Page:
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CONSTRUCTION: IT’S ALL RELATED

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CONSTRUCTION: IT’S ALL RELATED
Yesterday, Coach announced a 600k SF lease commitment (repped by CBRE’s Mary Ann Tighe and Greg Tosko) for its global HQ in the first tower at Hudson Yards. This means Related and Oxford Properties’ 26-acre development (part of a larger 300-acre neighborhood) can fire up its engine, breaking ground mid '12 (just in time for the proposed TV prequel to Sex and the City). The announcement also came just in time for Bisnow’s NY Construction & Development event this morning.
Richard Anderson at NY Bar Association, 42 W. 44th St., NYC, on Nov. 2, 2011
New York Building Congress prez Richard Anderson keynoted the event at the NY Bar Association and says the 20M SF of officespace on the drawing board could improve his forecast thatconstruction spending in NY ($28B each this year and next) will fall in 2013. But until those office projects and the city’s 600 stalled residential projects get started, public-sector spending will remain the local construction industry’s support beam. And yet public spending (infrastructure and sports/entertainment venues) is slowing.

NY Bar Association, 42 W. 44th St., NYC, on Nov. 2, 2011
Richard called for public-private partnerships; getting the MTA’s capital program financed; infrastructure projects; and healthcare, cultural, and educational investment.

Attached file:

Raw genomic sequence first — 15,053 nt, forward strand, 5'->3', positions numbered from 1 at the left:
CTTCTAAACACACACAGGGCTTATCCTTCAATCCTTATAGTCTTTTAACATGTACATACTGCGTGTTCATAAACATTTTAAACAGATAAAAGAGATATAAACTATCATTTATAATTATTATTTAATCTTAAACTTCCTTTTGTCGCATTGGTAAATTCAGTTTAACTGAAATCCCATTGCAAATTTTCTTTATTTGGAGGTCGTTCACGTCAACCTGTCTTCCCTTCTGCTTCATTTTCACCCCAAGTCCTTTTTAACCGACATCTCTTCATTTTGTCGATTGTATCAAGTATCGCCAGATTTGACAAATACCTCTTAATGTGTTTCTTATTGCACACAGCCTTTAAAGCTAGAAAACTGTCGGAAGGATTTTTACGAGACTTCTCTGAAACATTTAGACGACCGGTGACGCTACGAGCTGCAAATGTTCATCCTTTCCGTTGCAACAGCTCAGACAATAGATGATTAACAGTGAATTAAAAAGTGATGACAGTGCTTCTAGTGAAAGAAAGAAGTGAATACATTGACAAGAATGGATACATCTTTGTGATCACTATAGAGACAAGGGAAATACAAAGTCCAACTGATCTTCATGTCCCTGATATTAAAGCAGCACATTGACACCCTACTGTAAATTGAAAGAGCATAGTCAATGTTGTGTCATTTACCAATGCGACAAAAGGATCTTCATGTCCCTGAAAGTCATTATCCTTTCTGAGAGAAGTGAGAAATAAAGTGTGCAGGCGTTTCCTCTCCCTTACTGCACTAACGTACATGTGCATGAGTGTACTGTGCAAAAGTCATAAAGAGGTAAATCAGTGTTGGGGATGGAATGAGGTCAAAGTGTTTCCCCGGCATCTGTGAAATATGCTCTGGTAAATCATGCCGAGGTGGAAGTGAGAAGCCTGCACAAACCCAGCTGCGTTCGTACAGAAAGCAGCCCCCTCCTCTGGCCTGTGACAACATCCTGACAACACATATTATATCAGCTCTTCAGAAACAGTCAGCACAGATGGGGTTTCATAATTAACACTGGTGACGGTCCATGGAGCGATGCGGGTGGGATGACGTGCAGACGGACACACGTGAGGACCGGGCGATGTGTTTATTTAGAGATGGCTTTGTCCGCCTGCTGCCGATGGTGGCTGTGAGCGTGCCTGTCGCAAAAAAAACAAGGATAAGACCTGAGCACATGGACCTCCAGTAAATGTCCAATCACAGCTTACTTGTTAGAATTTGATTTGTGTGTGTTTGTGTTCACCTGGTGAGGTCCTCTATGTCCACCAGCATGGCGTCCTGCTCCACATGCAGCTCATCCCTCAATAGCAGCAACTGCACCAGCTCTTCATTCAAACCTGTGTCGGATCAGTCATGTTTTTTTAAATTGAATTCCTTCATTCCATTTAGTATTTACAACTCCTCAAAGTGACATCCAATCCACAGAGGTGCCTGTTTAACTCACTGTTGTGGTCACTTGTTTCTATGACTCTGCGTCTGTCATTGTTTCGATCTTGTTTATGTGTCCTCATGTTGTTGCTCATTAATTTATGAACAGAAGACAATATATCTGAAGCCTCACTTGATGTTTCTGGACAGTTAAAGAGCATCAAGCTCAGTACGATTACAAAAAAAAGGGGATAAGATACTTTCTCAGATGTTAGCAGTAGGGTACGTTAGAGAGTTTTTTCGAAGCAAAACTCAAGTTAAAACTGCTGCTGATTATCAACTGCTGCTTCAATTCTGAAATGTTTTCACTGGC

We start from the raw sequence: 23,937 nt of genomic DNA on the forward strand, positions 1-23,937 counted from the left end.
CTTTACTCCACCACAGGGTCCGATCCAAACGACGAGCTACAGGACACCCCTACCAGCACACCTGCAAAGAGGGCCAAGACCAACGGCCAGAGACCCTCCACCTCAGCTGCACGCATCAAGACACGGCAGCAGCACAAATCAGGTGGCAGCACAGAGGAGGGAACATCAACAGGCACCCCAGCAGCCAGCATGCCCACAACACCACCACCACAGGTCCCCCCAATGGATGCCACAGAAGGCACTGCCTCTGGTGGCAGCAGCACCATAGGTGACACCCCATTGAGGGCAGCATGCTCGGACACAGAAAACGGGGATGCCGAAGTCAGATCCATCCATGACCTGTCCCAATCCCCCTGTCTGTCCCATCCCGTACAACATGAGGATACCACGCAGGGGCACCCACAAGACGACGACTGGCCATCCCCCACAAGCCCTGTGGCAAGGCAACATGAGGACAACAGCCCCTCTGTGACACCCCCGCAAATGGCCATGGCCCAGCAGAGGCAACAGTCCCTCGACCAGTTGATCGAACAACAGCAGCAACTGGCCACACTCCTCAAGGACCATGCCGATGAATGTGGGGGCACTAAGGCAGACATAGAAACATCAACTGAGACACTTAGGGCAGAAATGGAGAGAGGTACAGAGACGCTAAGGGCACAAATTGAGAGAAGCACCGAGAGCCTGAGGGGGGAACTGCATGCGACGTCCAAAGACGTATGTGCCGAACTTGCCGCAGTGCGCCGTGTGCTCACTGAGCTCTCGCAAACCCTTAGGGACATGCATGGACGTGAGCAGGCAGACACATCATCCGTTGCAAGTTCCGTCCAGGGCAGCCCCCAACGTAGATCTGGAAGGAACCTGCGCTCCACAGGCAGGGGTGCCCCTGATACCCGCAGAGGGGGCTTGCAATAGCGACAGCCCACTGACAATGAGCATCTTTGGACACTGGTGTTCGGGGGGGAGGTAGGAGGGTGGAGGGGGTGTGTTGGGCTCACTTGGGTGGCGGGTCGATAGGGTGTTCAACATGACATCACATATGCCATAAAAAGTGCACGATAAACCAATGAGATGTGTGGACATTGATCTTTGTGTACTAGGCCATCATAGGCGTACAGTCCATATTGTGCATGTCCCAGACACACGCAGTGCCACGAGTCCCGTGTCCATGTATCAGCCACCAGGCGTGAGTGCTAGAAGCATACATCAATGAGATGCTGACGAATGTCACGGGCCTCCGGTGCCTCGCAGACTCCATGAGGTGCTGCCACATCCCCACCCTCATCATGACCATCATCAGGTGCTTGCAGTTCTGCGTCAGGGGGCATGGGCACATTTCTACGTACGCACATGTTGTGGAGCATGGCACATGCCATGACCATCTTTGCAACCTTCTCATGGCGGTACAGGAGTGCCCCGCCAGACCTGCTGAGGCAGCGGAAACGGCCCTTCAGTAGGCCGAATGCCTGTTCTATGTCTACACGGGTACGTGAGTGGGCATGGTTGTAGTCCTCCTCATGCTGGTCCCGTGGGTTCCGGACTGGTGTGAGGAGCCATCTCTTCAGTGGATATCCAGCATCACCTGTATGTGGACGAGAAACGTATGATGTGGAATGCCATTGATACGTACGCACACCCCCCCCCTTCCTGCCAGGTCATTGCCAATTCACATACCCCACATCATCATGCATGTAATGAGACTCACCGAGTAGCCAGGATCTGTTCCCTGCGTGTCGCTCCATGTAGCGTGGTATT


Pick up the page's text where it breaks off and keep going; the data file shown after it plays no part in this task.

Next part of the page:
Joe Ienuso at NY Bar Association, 42 W. 44th St., NYC, on Nov. 2, 2011
Columbia University’s Joe Ienuso says that to that end, the New York Building Congress has formed a higher-ed subcommittee. Joe’s also overseeing Columbia’s coming 6.8M SF Manhattanville campus, and the university has committed to LEED Silver (at a minimum) buildings. In fact, the Morningside campus already has four LEED Gold and one Silver building. But sustainability is about more than the new properties, he says. 80% of his organization focuses onoperations of the university’s existing 14.5M SF, including squeezing every drop of energy efficiency out of them.
Dave Pospisil at NY Bar Association, 42 W. 44th St., NYC, on Nov. 2, 2011
ConEd’s Dave Pospisil works with ConEd clients that want to improve their energy usage through rebates, incentives, and consultation. After an initial $100M, his department just got word it’ll be fully funded through 2015 with another $200M. He says the number of five-year-old buildings already making major adjustments to lighting, HVAC, and other systems is a testament to how long buildings take from design to delivery and to how quick sustainability is advancing.
Stirling Collins, Salvatore Leone, Rob Otani, and Keith Rennard at NY Bar Association, 42 W. 44th St., NYC, on Nov. 2, 2011
Another of our panelists, Thornton Tomasetti’s Rob Otani (second from right, with Transel Elevator’s Stirling Collins and Citrin Cooperman’s Salvatore Leone and Keith Rennard), says LEED makes the building and design process more collaborative, involving contractors, engineers, and owners all from the start.
John Livingston and Joe Ienuso at NY Bar Association, 42 W. 44th St., NYC, on Nov. 2, 2011
Tishman Construction prez John Livingston (also CEO of AECOM Construction Services) says the way to put people back to work (a prerequisite for development, according to Richard) is to instigatelending. “I never met a developer who’s not going to build if he can get money,” John says. But 40% to 50% equity requirements on loans wipe out returns.
David Pfeffer at NY Bar Association, 42 W. 44th St., NYC, on Nov. 2, 2011
Our moderator, Tarter Krinsky & Drogin’s David Pfeffer, pointed out that a good deal of the financing for Steiner Studios at Brooklyn’s Navy Yard came from EB-5 visas, the government’s practice of trading green cards for foreign investment of at least $1M (or $500k in certain markets) that will produce at least 10 jobs.